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Please! by Josh Hallett https://flic.kr/p/yALRk (CC BY 2.0)

The Law Bytes Podcast, Episode 121: The Law Is No Longer Fit For Purpose – My Appearance Before the ETHI Committee on Canadian Privacy and Mobility Data

The House of Commons Standing Committee on Access to Information, Privacy and Ethics spent much of February conducting a study on the collection and use of mobility data by the Government of Canada. The study stems from reports that the Public Health Agency of Canada worked with Telus and BlueDot, an AI firm, to identify COVID-19 trends based on mobility data with questions about whether there was appropriate disclosures, transparency and consent from the millions of Canadians whose data may have been collected. I appeared before the committee toward the end of the study, emphasizing that while the activities were arguably legal, something still does not sit right with many Canadians. This week’s Law Bytes podcast goes inside the hearing room for my appearance, where I made the case that Canada’s outdated privacy laws are no longer fit for purpose.

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March 14, 2022 3 comments Podcasts
Taking A Picture Of My Phone On The Bus So I Remember Where We Are by Joe Shlabotnik (CC BY-NC-SA 2.0)  https://flic.kr/p/27hNhYK

The Urgent Need for Privacy Reform: My Appearance Before the Standing Committee on Access to Information, Privacy and Ethics

The House of Commons Standing Committee on Access to Information, Privacy and Ethics spent much of February conducting a study on the collection and use of mobility data by the Government of Canada. The study stems from reports that the Public Health Agency of Canada worked with Telus and BlueDot, an AI firm, to identify COVID-19 trends based on mobility data.  I appeared before the committee earlier this week, making the case that this is a a genuine privacy quandary where the activities were arguably legal, the notice met the low legal standard, Telus is widely viewed as seeking to go beyond the strict statutory requirements, and the project itself had the potential for public health benefits. Yet despite these factors, something does not sit right with many Canadians. I believe that something are outdated privacy laws that are no longer fit for purpose. My opening statement is posted below.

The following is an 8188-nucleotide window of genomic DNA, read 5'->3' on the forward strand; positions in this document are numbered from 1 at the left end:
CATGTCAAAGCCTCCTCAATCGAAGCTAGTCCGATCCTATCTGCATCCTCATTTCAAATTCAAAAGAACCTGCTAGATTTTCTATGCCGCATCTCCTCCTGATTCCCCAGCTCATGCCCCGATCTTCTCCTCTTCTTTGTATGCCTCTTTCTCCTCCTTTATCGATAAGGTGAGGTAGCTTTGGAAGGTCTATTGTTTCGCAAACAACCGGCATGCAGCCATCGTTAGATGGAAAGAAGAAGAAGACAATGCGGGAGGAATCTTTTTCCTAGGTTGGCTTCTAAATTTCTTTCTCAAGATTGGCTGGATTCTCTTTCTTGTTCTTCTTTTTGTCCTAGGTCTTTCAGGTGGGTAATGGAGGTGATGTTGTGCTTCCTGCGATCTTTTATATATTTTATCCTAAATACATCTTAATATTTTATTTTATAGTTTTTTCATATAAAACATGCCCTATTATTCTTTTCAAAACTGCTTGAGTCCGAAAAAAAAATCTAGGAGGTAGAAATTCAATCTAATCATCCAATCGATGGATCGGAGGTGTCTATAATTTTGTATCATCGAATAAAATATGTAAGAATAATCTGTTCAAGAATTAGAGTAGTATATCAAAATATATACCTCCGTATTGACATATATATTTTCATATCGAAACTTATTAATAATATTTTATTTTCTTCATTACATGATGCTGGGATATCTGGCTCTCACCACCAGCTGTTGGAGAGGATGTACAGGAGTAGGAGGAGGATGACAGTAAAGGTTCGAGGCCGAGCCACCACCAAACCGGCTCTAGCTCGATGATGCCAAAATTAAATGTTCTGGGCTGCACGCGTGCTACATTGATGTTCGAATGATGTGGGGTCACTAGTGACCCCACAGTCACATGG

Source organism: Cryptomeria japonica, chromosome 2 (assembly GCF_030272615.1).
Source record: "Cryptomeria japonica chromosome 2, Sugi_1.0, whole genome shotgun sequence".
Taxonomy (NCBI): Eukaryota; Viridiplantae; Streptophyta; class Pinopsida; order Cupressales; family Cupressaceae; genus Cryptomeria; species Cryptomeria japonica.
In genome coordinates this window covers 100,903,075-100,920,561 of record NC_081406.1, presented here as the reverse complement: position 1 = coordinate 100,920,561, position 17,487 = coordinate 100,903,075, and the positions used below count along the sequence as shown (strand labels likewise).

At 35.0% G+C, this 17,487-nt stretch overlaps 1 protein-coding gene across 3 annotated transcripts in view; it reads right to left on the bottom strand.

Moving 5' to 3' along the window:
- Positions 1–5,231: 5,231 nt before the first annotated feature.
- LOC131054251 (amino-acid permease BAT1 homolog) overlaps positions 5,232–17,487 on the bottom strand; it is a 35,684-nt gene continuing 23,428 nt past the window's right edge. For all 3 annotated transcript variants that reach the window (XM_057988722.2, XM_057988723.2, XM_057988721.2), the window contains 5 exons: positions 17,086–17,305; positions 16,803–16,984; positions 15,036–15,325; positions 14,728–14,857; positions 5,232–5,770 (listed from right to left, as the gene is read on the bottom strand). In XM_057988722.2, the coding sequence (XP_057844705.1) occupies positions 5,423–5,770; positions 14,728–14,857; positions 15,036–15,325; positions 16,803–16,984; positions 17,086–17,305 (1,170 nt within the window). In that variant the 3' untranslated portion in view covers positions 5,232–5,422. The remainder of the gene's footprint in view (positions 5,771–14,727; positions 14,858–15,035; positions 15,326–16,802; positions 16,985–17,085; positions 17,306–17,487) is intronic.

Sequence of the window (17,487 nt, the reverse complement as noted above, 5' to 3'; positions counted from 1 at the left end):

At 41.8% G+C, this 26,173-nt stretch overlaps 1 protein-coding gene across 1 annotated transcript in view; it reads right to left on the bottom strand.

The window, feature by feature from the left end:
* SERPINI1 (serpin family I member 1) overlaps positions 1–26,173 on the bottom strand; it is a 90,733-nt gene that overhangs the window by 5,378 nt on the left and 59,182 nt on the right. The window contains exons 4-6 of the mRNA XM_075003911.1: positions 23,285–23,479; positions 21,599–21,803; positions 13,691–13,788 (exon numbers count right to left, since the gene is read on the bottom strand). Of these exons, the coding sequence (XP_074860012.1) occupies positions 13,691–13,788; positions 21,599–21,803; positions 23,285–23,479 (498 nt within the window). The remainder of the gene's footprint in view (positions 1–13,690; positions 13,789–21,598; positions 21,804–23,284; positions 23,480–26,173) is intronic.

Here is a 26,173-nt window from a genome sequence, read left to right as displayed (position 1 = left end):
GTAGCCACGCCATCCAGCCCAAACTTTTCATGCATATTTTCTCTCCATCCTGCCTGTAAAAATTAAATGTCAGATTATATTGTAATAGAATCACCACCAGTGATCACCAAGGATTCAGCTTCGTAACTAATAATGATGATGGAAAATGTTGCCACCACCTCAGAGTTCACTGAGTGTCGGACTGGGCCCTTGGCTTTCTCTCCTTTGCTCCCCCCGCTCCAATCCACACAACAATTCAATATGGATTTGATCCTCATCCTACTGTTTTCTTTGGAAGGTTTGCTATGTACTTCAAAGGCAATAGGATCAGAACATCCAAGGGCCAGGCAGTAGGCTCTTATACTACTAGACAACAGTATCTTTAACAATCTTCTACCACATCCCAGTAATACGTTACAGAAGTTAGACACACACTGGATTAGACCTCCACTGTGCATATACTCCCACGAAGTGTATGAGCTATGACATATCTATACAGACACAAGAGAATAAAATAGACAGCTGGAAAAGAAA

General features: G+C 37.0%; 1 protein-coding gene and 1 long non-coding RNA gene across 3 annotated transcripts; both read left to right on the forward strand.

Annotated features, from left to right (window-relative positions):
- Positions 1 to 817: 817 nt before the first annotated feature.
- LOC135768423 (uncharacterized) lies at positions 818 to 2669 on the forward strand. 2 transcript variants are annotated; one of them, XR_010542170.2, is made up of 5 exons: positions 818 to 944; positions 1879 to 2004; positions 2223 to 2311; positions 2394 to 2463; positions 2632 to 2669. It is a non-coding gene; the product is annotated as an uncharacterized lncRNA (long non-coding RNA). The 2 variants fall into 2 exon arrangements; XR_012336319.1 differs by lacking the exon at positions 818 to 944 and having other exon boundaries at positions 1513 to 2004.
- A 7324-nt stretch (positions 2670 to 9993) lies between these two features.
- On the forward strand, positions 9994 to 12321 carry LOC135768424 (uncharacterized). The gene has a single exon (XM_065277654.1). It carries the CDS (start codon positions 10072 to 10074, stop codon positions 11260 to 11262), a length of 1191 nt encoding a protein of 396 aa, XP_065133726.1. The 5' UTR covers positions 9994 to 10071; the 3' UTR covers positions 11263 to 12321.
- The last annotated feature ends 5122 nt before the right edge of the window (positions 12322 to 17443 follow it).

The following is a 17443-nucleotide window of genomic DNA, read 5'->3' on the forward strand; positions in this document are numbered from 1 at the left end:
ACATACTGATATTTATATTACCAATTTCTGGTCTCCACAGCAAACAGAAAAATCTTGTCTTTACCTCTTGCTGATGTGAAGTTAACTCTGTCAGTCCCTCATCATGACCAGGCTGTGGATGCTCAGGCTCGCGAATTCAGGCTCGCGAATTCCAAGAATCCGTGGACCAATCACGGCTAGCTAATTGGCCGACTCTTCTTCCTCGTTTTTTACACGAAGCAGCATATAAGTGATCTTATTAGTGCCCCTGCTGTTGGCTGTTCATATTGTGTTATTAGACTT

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March 2, 2022 3 comments News
google-right-to-be-forgotten-banner by EFF, (CC BY 3.0 US) https://www.eff.org/deeplinks/2019/09/european-courts-decision-right-be-forgotten-case-win-free-s

The Law Bytes Podcast, Episode 95: Mark Phillips on the Federal Court of Canada’s Right to be Forgotten Ruling

Several years ago, the Privacy Commissioner of Canada filed a reference with the federal court in a case that was billed as settling the “right to be forgotten” privacy issue. That may have overstated matters, but the case did address a far more basic question on whether the privacy law applies to Google’s search engine service when it indexes webpages and presents search results in response to searches of an individual’s name. Earlier this month, the federal court released its decision, concluding that it does.

Mark Phillips is a Montreal-based lawyer practicing primarily in the areas of privacy, access to information, civil litigation, and administrative law in both Quebec and Ontario. His client – whose identity remains confidential under order of the court – filed the complaint that ultimately led to federal court decision. He joins the Law Bytes podcast to talk about the case, where the right to be forgotten stands under Canadian law, and what might come next.

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July 19, 2021 2 comments Podcasts
Ministras L. Linkevičius Vilniuje susitiko su Kanados užsienio reikalų ministru Francois-Philippe Champagne by Lithuanian Ministry of Foreign Affairs (CC BY-NC-ND 2.0) https://flic.kr/p/2jVXYEK

Misplaced Priorities: Why Has Canada’s Privacy Bill Disappeared from the Government’s Legislative Agenda?

Last November, then Innovation, Science and Economic Development Minister Navdeep Bains introduced Bill C-11, long overdue privacy reform. The bill appeared to be a top government priority, with Prime Minister Justin Trudeau emphasizing that the new law would give Canadians more control over how companies handle their personal information. While the bill isn’t perfect – I wrote posts on some of the benefits and concerns – there was no debating that it represented an important step forward in modernizing Canada’s privacy law.

Yet months after the bill was introduced, it is seemingly going nowhere.

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March 3, 2021 6 comments News
The Right to Privacy by UNARMED CIVILIAN https://flic.kr/p/f3fSQC (CC BY-NC-SA 2.0)

The Law Bytes Podcast, Episode 72: Emily Laidlaw on the Good, the Bad, and the Missed Opportunities Behind Canada’s Privacy Reform

Canada’s new privacy bill is only a couple of weeks old but it is already generating debate in the House of Commons and careful study and commentary from the privacy community. As the biggest overhaul of Canada’s privacy rules in two decades, the bill will undoubtedly be the subject of deep analysis and lengthy committee review, likely to start early in 2021. Last week’s Law Bytes podcast featured Navdeep Bains, the Innovation, Science and Industry Minister, who is responsible for the bill. This week, Professor Emily Laidlaw of the University of Calgary, who holds the Canada Research Chair in Cybersecurity Law, joins the podcast with her take on the good, the bad, and the missed opportunities in Bill C-11.

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December 7, 2020 4 comments Podcasts